Luckily, this application was written in Perl, an expressive programming language with a rich ecosystem of open-​source libraries. It also has a built-​in debugger mode that can run your program step by step, line by line. Any program that can be run from the text command line can be paused, have its variables and objects examined, new code interactively entered, and then continue its execution as if nothing had happened.

However, this was a web application that assumed it was running in a web server environment, and the customer’s information was in our production database, safe from prying eyes (including curious developers like me) due to financial compliance rules. I could not simply run this program on my desktop and reproduce the problem with this one customer — I had to somehow tease out more information from a running system and report it back using the only tool available: the server error log mentioned above.

But still, the Perl debugger approach was appealing. Could I somehow get the application to log each line of code as it was executed? Could I then see what was running the moment before it crashed, the offending line printed in the log like a smoking gun that had just murdered its victim? And assuming that the problem was in our code and not in the millions of lines of third-​party code it depended upon, could I filter out all the noise?

The answer, thankfully, was yes; since the debugger itself is written in Perl and designed to be extended or replaced, I could add code at the beginning of our application that intercepted each line as it was run, throw out anything that came from a file outside of our application’s directory folder, and then report the rest (along with helpful line numbers) to the error log. Then turn on the debug” switch on the web server running the application, and voilà, the log would dutifully fill up with (slower, more memory-​consuming) code reported by the debugger.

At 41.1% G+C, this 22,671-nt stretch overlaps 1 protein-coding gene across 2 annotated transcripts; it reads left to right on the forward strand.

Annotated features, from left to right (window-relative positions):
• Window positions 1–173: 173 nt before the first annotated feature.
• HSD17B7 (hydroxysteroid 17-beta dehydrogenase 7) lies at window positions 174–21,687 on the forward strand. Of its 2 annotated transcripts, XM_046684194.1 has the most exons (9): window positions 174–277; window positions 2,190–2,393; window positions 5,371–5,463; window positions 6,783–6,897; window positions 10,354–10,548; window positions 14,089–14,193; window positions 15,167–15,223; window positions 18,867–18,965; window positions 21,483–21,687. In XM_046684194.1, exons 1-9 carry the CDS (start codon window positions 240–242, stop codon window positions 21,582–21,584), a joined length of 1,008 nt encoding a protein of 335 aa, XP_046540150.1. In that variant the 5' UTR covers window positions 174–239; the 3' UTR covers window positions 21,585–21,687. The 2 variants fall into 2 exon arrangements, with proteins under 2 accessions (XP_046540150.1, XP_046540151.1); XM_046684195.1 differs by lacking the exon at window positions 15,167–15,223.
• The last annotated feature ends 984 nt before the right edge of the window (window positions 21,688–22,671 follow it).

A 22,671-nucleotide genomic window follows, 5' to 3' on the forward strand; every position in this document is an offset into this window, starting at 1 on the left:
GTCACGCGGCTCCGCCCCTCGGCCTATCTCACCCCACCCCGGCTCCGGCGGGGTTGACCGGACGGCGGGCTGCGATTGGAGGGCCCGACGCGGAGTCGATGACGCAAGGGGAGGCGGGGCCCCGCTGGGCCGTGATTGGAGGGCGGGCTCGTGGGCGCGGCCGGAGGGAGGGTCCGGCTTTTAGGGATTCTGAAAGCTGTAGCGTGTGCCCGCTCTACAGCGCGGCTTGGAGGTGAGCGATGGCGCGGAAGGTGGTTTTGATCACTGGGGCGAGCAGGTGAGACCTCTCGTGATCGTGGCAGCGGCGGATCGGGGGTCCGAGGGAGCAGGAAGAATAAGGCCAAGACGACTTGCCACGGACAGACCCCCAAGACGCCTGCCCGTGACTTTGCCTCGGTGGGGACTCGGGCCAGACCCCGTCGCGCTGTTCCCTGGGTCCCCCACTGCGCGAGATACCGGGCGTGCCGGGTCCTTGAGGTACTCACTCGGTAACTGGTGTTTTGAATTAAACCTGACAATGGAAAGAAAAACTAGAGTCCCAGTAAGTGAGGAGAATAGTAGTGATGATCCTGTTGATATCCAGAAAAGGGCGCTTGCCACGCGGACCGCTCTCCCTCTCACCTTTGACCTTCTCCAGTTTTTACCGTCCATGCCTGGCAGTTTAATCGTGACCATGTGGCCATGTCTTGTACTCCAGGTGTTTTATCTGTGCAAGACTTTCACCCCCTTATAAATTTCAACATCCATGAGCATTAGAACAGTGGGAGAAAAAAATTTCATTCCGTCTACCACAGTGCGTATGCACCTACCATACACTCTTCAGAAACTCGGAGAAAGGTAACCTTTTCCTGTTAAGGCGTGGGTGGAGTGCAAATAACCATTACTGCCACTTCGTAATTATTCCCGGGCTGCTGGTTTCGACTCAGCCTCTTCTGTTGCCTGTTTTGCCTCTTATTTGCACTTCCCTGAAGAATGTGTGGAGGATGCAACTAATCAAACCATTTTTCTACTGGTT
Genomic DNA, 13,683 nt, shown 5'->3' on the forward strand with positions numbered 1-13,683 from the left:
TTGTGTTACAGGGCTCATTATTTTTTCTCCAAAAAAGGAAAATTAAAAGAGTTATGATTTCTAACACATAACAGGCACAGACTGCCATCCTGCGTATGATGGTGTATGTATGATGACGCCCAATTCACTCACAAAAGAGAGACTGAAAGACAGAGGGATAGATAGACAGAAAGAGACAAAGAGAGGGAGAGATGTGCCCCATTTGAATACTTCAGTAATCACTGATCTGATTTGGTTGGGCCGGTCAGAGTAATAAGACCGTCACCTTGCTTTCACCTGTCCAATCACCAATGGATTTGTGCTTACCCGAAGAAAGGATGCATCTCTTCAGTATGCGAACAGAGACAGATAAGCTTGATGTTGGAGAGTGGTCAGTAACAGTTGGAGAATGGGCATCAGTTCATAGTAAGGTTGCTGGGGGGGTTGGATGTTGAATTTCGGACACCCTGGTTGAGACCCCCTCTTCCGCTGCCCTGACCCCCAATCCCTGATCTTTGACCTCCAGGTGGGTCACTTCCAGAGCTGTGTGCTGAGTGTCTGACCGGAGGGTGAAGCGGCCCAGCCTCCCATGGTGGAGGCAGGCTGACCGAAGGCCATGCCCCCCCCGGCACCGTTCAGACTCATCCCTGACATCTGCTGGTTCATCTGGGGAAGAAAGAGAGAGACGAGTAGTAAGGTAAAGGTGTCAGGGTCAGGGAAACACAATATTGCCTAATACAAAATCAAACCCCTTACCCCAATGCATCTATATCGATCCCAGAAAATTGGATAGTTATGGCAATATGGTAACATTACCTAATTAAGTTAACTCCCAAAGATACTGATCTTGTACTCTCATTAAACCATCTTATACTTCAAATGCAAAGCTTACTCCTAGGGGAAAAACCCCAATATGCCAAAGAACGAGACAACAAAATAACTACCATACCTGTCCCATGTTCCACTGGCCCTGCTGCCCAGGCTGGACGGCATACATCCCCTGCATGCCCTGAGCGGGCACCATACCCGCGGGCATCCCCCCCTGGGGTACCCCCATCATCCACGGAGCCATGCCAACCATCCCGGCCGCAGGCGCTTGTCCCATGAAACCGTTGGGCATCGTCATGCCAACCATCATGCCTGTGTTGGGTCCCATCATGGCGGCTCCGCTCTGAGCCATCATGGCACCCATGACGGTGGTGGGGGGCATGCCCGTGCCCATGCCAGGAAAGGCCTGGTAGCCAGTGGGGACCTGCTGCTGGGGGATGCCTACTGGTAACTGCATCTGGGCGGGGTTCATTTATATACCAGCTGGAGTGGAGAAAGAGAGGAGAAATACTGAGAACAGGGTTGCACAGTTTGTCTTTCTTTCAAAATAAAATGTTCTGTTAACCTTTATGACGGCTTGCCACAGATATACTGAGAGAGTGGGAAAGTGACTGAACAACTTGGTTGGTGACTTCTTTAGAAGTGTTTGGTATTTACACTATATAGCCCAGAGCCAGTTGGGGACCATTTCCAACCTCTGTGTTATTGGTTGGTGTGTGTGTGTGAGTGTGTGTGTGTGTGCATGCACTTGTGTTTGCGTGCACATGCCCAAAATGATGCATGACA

We set up our staging server to use the branch of code with debugging enabled, and then instructed the application to display the problematic customer’s records. As expected, the error log immediately began filling up with line after line of our application’s code and then bang, crashed right after issuing a particular database query for services tied to the account. I had my smoking gun! After extracting the query and running it on a redacted copy of our database, I found that it was returning some 1.9 million rows of data as it retrieved provisioning, billing, and renewal history for every service owned by the customer. This was far too many than necessary — the application only cares about current status, and it was running out of memory as it created service objects for each row.

The database expert on my team was able to adjust the query to return only current information, and after a quick test on the redacted database, the change is now waiting for quality assurance testing before launching to our production servers. The debugging code branch will be saved until it’s needed again, and our team was once again grateful that we were working in such a powerful programming language as Perl.